Because both the PERR and the PERR-ALT methods estimate the exposure effect, although from different angles, they (along with PERR IRR-adjusted results, which may reduce bias[17]) can be used as an “internal checking” tool for the presumed magnitude of unmeasured confounding in the absence of RCT results. When the results of the three PERR methods from database studies differ, caution should be exercised in the interpretation of the findings. Finally, we recommend that the PERR results always be compared with Cox and/or propensity score-adjusted results: similarities strongly suggest a valid result; disparities suggest that unrecognized bias affecting the Cox/propensity score results is likely, and the PERR results are more likely to be correct.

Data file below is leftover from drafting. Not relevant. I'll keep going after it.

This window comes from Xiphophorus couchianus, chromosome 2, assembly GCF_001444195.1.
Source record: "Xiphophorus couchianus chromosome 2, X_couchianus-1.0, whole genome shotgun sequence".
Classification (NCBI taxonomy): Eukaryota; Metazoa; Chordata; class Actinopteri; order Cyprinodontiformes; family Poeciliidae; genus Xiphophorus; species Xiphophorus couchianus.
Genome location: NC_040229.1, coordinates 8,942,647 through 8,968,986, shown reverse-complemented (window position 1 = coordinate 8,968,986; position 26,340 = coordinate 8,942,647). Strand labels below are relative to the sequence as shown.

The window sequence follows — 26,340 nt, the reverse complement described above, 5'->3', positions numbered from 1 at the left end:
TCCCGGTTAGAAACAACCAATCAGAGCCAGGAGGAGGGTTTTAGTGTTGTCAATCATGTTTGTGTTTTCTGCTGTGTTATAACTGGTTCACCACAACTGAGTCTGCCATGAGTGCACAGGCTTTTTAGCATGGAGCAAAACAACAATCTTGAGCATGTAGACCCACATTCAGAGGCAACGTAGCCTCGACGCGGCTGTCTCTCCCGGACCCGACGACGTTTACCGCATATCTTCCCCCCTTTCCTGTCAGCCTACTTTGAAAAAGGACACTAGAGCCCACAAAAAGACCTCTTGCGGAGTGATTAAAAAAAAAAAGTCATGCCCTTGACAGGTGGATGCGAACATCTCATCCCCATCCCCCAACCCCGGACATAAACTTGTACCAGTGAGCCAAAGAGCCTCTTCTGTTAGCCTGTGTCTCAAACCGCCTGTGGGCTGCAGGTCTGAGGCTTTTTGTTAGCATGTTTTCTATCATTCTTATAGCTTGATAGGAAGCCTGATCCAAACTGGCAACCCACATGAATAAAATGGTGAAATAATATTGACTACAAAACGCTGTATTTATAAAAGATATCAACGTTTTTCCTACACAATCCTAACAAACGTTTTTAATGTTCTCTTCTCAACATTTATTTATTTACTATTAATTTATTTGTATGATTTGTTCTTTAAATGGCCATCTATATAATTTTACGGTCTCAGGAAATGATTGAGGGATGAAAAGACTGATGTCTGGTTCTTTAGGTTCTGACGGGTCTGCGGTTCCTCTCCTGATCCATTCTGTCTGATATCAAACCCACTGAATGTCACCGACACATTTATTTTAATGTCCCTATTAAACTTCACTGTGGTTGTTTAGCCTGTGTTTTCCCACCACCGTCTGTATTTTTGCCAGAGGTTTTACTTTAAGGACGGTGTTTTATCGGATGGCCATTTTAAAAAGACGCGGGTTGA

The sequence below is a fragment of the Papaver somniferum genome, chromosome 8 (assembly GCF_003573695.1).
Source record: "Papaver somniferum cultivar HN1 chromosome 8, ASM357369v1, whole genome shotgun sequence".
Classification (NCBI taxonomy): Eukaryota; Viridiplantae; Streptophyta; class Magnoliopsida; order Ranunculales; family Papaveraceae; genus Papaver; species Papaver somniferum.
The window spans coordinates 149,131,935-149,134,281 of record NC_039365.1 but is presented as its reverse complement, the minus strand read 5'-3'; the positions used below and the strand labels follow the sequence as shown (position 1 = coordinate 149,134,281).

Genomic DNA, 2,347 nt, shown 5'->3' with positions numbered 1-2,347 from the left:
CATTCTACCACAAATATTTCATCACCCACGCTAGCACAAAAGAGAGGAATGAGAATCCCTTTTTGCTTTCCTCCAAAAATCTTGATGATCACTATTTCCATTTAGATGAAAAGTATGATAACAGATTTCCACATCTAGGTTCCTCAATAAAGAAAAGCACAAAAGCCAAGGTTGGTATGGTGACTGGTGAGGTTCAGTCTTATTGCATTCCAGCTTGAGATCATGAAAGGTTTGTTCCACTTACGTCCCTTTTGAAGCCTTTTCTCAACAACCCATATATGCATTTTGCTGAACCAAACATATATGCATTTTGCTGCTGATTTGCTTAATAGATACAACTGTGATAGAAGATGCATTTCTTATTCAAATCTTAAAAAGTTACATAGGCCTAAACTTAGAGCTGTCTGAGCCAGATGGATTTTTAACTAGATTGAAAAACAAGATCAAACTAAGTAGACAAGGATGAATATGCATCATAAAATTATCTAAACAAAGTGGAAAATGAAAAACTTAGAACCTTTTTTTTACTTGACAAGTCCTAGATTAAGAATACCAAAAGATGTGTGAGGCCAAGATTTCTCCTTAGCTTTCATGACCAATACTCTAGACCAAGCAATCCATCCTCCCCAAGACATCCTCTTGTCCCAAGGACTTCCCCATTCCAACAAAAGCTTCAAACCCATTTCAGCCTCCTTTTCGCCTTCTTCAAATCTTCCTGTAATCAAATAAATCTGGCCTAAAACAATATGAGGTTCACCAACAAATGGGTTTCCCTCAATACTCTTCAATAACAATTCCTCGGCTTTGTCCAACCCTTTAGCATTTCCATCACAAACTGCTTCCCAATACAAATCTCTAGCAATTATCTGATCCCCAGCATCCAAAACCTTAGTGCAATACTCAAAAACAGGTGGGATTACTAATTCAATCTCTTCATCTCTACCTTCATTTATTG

Although we believe the PERR method, along with our overall experimental design, is an important advance for performing valid outcomes research using observational data, it alone will not be sufficient to overcome all the limitations that confront this field.

Other causal inference methods such as the propensity score[20-22] combined with regression calibration[23] and instrumental variable (IV)[24] analyses also have been used to address hidden confounding. In contrast to these two methods, PERR has been validated by detailed empiric study comparisons to specific RCTs. Furthermore, the propensity score calibration technique requires a validation study and therefore cannot deal with unmeasurable confounding. The IV analysis needs an appropriate, strong, and valid instrument, which, although hard to find, can be effective.[25-27] The IV method can also be hard to apply for nonlinear models such as the Cox model considered here.[28] Nevertheless, these methods along with others to be developed will be important in advancing the value of observational research.